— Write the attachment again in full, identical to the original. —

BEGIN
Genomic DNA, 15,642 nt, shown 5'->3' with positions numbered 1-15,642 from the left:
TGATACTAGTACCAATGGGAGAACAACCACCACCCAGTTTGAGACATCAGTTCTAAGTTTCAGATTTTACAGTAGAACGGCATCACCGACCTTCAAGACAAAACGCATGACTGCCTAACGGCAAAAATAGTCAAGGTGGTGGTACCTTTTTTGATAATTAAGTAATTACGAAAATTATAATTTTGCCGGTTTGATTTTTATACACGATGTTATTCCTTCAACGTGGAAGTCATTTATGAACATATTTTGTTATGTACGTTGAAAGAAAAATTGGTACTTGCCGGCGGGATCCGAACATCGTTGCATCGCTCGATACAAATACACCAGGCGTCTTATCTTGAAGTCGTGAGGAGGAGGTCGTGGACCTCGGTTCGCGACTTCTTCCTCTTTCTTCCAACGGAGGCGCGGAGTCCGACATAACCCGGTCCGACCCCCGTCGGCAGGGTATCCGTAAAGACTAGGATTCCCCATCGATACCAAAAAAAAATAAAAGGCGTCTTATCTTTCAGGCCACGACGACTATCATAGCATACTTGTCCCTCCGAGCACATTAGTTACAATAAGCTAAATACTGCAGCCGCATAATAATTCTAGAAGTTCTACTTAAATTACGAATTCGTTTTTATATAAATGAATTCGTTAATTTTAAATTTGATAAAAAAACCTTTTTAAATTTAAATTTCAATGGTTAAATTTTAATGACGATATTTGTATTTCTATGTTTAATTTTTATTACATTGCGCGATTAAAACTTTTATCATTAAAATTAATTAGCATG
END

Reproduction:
Genomic DNA, 15,642 nt, shown 5'->3' with positions numbered 1-15,642 from the left:
TGATACTAGTACCAATGGGAGAACAACCACCACCCAGTTTGAGACATCAGTTCTAAGTTTCAGATTTTACAGTAGAACGGCATCACCGACCTTCAAGACAAAACGCATGACTGCCTAACGGCAAAAATAGTCAAGGTGGTGGTACCTTTTTTGATAATTAAGTAATTACGAAAATTATAATTTTGCCGGTTTGATTTTTATACACGATGTTATTCCTTCAACGTGGAAGTCATTTATGAACATATTTTGTTATGTACGTTGAAAGAAAAATTGGTACTTGCCGGCGGGATCCGAACATCGTTGCATCGCTCGATACAAATACACCAGGCGTCTTATCTTGAAGTCGTGAGGAGGAGGTCGTGGACCTCGGTTCGCGACTTCTTCCTCTTTCTTCCAACGGAGGCGCGGAGTCCGACATAACCCGGTCCGACCCCCGTCGGCAGGGTATCCGTAAAGACTAGGATTCCCCATCGATACCAAAAAAAAATAAAAGGCGTCTTATCTTTCAGGCCACGACGACTATCATAGCATACTTGTCCCTCCGAGCACATTAGTTACAATAAGCTAAATACTGCAGCCGCATAATAATTCTAGAAGTTCTACTTAAATTACGAATTCGTTTTTATATAAATGAATTCGTTAATTTTAAATTTGATAAAAAAACCTTTTTAAATTTAAATTTCAATGGTTAAATTTTAATGACGATATTTGTATTTCTATGTTTAATTTTTATTACATTGCGCGATTAAAACTTTTATCATTAAAATTAATTAGCATG